CADW Listed Building Database Record For more information about records from Cadw:
Plas Carew
Unit 5/7 Cefn Coed
Parc Nantgarw
CF15 7QQ

In compliance with the Welsh Assembly's Government's Welsh Language Scheme, the full textual information contained in the listed building descriptions are currently only available on the portal in English. However, it may be viewed in a version with Welsh labels and headings.

Christ Church

Street Name and Number: Chester Road (B5102),
Listed Building Reference: 17453
Grade: II
Date Listed: 18/10/1996
Date Amended: 18/10/1996
Co-ordinates: 336502,357183
Locality: Rossett
Community: Rossett
Council: Wrexham
National Park: No

Located to the north of the B 5102 Chester road as it turns south towards the Alyn Bridge. Reached by a Lych gate with carved bargeboards and an inscription dated 1899.

Designed by Douglas and Fordham of Chester in 1886 and constructed 1891-2. Replaces an earlier Gothic Revival church of 1841 in Early English style the font of which is now to be found in the graveyard, and the curtilage walls of which still define the site. Altered in 1876. Parish formed 1840. New church built for a cost of 3,677 6s 1d (3,677.30p) with 2,861 0s 10d (2,861.04p) raised from the public. Major donor to the new church was John Townsend of Trevalyn House (now Hospital).

South transept is vestry, north aisle opens into transept to become a small chapel. Choir is forward of the chancel and situated under the crossing with reredos, stalls, and all pews designed by Douglas. Stained glass by Heaton, Butler, and Bayne of late 1920's to north transept, by Kempe in the east window 1905 and by Morris and Co, to the chancel of 1907. Organ case by Douglas.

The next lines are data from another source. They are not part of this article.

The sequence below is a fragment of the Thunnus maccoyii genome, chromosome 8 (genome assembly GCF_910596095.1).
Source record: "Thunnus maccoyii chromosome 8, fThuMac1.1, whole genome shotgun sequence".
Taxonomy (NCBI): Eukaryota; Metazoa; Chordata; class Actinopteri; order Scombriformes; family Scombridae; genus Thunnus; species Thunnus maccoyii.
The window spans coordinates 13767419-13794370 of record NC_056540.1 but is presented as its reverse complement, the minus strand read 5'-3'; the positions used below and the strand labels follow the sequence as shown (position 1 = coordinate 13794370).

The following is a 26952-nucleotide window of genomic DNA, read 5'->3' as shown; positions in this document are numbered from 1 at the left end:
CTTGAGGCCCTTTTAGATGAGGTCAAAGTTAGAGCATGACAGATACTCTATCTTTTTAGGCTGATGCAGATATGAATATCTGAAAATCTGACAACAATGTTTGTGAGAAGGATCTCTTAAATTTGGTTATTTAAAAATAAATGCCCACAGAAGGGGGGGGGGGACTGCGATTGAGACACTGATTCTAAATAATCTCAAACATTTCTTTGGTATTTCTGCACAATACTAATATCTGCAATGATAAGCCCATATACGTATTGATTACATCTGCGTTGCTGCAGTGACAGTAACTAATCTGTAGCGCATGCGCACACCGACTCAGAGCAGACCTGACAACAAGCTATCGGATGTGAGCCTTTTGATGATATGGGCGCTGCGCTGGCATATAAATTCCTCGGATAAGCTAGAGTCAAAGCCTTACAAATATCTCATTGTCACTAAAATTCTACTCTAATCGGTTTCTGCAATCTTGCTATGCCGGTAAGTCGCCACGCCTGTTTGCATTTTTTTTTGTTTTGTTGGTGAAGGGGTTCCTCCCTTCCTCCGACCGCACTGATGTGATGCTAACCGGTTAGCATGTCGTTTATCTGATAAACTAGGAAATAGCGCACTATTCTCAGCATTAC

Free Gothic Revival style largely re-interpreting Perpendicular with Douglas and Fordham's own characteristics. Constructed of deeply dressed stone laid in irregular courses, the first three courses of larger grey stones acting as a plinth. Built to a cruciform plan with a long nave and north aisle of five bays, short high chancel and transepts. Square tower to crossing. Green slate roof. Windows to the north aisle are square headed with no drip stone or hood mould and key-hole tracery as on east face of south transept. Angle-stepped buttresses to the tower are built flush from the east and west faces so as to continue wall-plane north and south. Buttresses to east end wall are similarly flush with the wall-plane and project north and south to echo those on the tower. Original rain-water goods bear dates of completion i.e. 1892. Three-light louvered openings to tower, crenellated parapet with crocketed finials. Clock to east face of tower bears dedication to "ER" and date "1902". Attached stair-turret to angle of south nave wall and south transept. East window of seven lights. Single storey entrance porch to the south with a carving of Christ the Shepherd in sculpture niche above arch. Stained glass to east and west windows.

Reason for Listing
Listed as a good example of a late Gothic Revival church designed in an inventive manner by Douglas and Fordham.

Building News, 50, (1886), p822; E. Hubbard, The work of John Douglas (1991), pp173-5, 177, 256; E. Hubbard, Clwyd, (1986), pp266-267; Clwyd County Record Office contains parish records including information on earlier church ref. no. PD/88/1/6, also NTD/137